Natural ADD Treatment
At the heart of the matter, ADD patients have difficulty producing or correctly processing one or two neurotransmitters — brain chemicals that allow cells to communicate with each other. We’re familiar with a third neurotransmitter, our stress-buffering serotonin, and although a serotonin shortage can occur with ADD (for example, in people who have ADD + depression or ADD + anxiety), I treat it separately.
The “ADD neurotransmitters” are dopamine and norepinephrine. When levels are low, patients have difficulty with focus and concentration, inattentiveness and easy distractibility. As you might guess, ADD meds boost either the dopamine or norepinephrine. I prescribe drugs to raise one or the other but never both, as the meds are quite potent.
Focusing on nutritional supplements, as we were for Claire, I endeavor to raise levels of both.
If you elevate these neurotransmitters in someone who doesn’t have ADD, the sensation is similar to drinking too much Starbucks. In fact, if you need your morning caffeine to focus, you’re self-treating a very mild ADD. Paradoxically, boosting neurotransmitters in an ADD patient actually is calming and focusing, not stimulating.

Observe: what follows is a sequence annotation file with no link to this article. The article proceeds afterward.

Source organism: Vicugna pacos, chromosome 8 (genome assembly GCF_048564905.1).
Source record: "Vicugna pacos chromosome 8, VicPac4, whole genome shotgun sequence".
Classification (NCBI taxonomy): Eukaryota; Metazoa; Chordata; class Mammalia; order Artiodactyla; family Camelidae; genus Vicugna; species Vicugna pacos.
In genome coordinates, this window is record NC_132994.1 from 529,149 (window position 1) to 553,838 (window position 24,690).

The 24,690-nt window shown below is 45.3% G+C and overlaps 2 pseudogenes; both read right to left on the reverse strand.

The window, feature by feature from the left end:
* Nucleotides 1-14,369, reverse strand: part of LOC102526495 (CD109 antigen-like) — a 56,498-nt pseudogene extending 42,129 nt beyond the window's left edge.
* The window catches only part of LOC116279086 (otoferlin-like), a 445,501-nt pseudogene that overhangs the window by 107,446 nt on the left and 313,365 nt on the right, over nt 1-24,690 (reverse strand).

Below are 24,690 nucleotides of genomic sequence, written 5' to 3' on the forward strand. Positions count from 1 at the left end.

So here’s what I recommend for people with mild-to-moderate ADD who want to take a natural route first:
- Try a food sensitivity elimination diet: Sometimes (though not often), there’s a food culprit. If you feel calmer after a couple of weeks, reintroduce one food group every few days to locate the offender. Also, avoid artificial colors and preservatives and reduce sugar and simple carbs, like white flour.
- Concentration exercises: Concentration can be a major challenge for ADD patients, but I’ve seen a few people reduce or even eliminate their meds using meditation and exercises like these.
Supplements: Nutritional supplements are geared toward normalizing neurotransmitter shortages:
• D, L-Phenylalanine, 500 mg twice daily (taken early in the day to prevent overstimulation), is an amino acid needed for the brain to make more dopamine.
• L Tyrosine (same dose and recommendation) makes more norepinephrine.
• B complex, one daily (B vitamins are needed for neurotransmitter production).
• Fish oil, twice a day (also used in neurotransmitter production).
To anticipate your question, if you don’t have actual ADD but wish to improve your focus and concentration, will these supplements help? The answer is yes, but reduce the doses of the first two if you feel overly stimulated.
How Claire fared going the natural route — and what she ultimately chose to do — is the subject of next week’s health tip.
David Edelberg, MD